Editor's note: Rabbi Glick responds to the following article, published last week.
Yasher koach! I can’t give you approval any more than I could give myself approval for the occasional lapse into lashon hara or the many other aveirot I sometimes engage in. But I can and certainly will give you acceptance, respect and understanding.
I have many friends and acquaintances who are not shomer Shabbat, shomer taharat hamishpacha, or shomer anything, at least not on purpose. I have many other very religious friends—some are Chasidim—who certainly are probably guilty of many aveirot. In short, all of my friends and acquaintances are imperfect—as are all human beings. We are told “there is no person who is completely righteous and never sins.” No one!! And none of us has a right to judge others, though we are frequently guilty of doing it. Welcome to the world! The worst part of that is that sinners (i.e., all of us) shudder that some others may know about our sins. What a crazy world this is. We shudder that others may know things about us that we would be horribly embarrassed about. And some things in particular—like homosexuality—are generally considered particularly horrible.
I am very happy that your parents and family, I believe, are accepting and respectful. It is also great that you found a friend who is wonderful. It is greatly regrettable that the Orthodox community in general, and Orthodox shuls in particular, are mum about the issue—like it doesn’t exist, or “not in my backyard.”
To some extent, that was me many years ago. Not disrespectful, but not accepting. I often spoke in my shtiebel about the issue—about not accepting people who choose homosexuality. But over the years, I saw many young men who were terribly upset about being gay and was never able to help them. After doing much research, I realized that virtually no people choose to be homosexual—they just are, in the same way that heterosexual people don’t choose to be heterosexual—they just are. As Jews, we have an obligation to be rachmanim, and accept and be very respectful toward people who are different from us—indeed, different from most people.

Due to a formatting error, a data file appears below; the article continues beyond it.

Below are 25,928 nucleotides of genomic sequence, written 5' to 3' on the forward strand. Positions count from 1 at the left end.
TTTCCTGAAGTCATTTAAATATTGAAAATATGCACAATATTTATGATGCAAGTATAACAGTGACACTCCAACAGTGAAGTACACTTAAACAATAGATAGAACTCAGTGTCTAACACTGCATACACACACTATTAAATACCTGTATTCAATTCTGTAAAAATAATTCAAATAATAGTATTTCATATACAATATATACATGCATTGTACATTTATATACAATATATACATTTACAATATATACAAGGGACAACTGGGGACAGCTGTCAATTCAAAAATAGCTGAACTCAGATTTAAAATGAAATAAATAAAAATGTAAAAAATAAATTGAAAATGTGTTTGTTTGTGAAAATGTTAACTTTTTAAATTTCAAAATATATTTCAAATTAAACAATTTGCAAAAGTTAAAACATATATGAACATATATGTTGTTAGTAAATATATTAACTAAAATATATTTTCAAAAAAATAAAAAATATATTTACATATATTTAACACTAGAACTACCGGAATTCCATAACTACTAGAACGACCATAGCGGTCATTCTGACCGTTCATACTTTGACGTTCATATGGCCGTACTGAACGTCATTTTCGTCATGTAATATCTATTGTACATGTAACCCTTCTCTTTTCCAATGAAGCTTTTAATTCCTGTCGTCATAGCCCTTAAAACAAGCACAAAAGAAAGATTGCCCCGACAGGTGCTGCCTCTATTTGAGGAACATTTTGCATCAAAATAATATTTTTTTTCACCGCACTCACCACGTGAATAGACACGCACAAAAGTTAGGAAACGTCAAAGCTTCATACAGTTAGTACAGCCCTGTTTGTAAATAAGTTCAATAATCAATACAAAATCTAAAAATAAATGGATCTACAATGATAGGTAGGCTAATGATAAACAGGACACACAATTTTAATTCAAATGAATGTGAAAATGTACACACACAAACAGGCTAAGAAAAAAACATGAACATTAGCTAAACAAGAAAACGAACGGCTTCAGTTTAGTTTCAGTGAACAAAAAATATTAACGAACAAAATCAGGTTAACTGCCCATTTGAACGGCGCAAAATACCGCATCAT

I have the greatest respect for you. How many of the rest of us would admit to be doing things that we can’t help, that the overwhelming majority see as terrible and disgusting? You proudly proclaim that you are Orthodox—and happen to be LGBT. I understand you, respect you and would love to get to know you and to have you join my wife and me for a Shabbat meal. You can call us at 201-385-4373. If you would rather not, that’s fine as well. I wish you good luck and look forward to the day where Orthodox people and Orthodox shuls are respectful of you and the many others like you in the same way that many (though not by any means all) Orthodox people are respectful of people who don’t keep Shabbat.
To everyone—for a wonderful discussion and principles regarding homosexuals in the Orthodox community, see statementofprinciplesnya.blogspot.com.
By Rabbi Mordechai Glick
Rabbi Dr Mordechai Glick, is a clinical psychologist who for many years was the president of Nefesh, the International Network of Orthodox Jewish Mental Health Professionals. He was a widely acclaimed speaker and taught psychology at Champlain College in Montreal where his most popular course was the Psychology of Sexual Behavior. He had a private practice in which he specialized in marital therapy and phobias. He was also the Rav of Congregation Ahavat Yisrael.